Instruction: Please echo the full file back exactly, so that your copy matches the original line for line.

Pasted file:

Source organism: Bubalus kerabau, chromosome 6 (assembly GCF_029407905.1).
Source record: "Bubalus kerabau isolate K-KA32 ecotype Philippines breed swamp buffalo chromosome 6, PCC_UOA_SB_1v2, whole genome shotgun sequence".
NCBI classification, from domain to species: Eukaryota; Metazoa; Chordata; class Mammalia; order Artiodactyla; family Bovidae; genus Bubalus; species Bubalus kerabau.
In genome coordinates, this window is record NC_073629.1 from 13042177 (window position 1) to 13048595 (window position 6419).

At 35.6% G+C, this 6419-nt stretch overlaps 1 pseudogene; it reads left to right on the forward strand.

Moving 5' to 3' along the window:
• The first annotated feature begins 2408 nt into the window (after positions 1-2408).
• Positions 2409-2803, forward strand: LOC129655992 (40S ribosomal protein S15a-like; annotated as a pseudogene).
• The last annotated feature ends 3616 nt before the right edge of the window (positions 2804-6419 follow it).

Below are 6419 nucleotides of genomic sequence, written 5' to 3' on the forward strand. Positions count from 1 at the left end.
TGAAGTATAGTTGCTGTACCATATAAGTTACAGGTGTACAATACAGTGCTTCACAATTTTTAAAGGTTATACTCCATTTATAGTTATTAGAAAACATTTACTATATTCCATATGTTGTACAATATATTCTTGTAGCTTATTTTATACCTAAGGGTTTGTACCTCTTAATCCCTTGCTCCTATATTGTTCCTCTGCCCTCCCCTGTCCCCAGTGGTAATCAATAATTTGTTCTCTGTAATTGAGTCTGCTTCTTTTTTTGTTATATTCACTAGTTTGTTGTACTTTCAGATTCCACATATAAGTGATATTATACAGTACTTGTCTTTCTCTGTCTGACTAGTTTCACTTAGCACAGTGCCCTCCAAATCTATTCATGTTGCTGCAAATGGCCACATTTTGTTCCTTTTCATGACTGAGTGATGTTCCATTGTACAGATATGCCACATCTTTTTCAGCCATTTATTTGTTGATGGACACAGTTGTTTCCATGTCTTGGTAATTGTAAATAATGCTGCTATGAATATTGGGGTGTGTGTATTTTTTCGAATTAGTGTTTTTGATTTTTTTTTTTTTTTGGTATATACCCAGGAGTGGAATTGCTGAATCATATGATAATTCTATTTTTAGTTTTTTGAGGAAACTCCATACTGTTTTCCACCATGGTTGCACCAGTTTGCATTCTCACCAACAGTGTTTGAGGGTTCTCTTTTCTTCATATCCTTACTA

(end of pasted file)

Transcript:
Source organism: Bubalus kerabau, chromosome 6 (assembly GCF_029407905.1).
Source record: "Bubalus kerabau isolate K-KA32 ecotype Philippines breed swamp buffalo chromosome 6, PCC_UOA_SB_1v2, whole genome shotgun sequence".
NCBI classification, from domain to species: Eukaryota; Metazoa; Chordata; class Mammalia; order Artiodactyla; family Bovidae; genus Bubalus; species Bubalus kerabau.
In genome coordinates, this window is record NC_073629.1 from 13042177 (window position 1) to 13048595 (window position 6419).

At 35.6% G+C, this 6419-nt stretch overlaps 1 pseudogene; it reads left to right on the forward strand.

Moving 5' to 3' along the window:
• The first annotated feature begins 2408 nt into the window (after positions 1-2408).
• Positions 2409-2803, forward strand: LOC129655992 (40S ribosomal protein S15a-like; annotated as a pseudogene).
• The last annotated feature ends 3616 nt before the right edge of the window (positions 2804-6419 follow it).

Below are 6419 nucleotides of genomic sequence, written 5' to 3' on the forward strand. Positions count from 1 at the left end.
TGAAGTATAGTTGCTGTACCATATAAGTTACAGGTGTACAATACAGTGCTTCACAATTTTTAAAGGTTATACTCCATTTATAGTTATTAGAAAACATTTACTATATTCCATATGTTGTACAATATATTCTTGTAGCTTATTTTATACCTAAGGGTTTGTACCTCTTAATCCCTTGCTCCTATATTGTTCCTCTGCCCTCCCCTGTCCCCAGTGGTAATCAATAATTTGTTCTCTGTAATTGAGTCTGCTTCTTTTTTTGTTATATTCACTAGTTTGTTGTACTTTCAGATTCCACATATAAGTGATATTATACAGTACTTGTCTTTCTCTGTCTGACTAGTTTCACTTAGCACAGTGCCCTCCAAATCTATTCATGTTGCTGCAAATGGCCACATTTTGTTCCTTTTCATGACTGAGTGATGTTCCATTGTACAGATATGCCACATCTTTTTCAGCCATTTATTTGTTGATGGACACAGTTGTTTCCATGTCTTGGTAATTGTAAATAATGCTGCTATGAATATTGGGGTGTGTGTATTTTTTCGAATTAGTGTTTTTGATTTTTTTTTTTTTTTGGTATATACCCAGGAGTGGAATTGCTGAATCATATGATAATTCTATTTTTAGTTTTTTGAGGAAACTCCATACTGTTTTCCACCATGGTTGCACCAGTTTGCATTCTCACCAACAGTGTTTGAGGGTTCTCTTTTCTTCATATCCTTACTA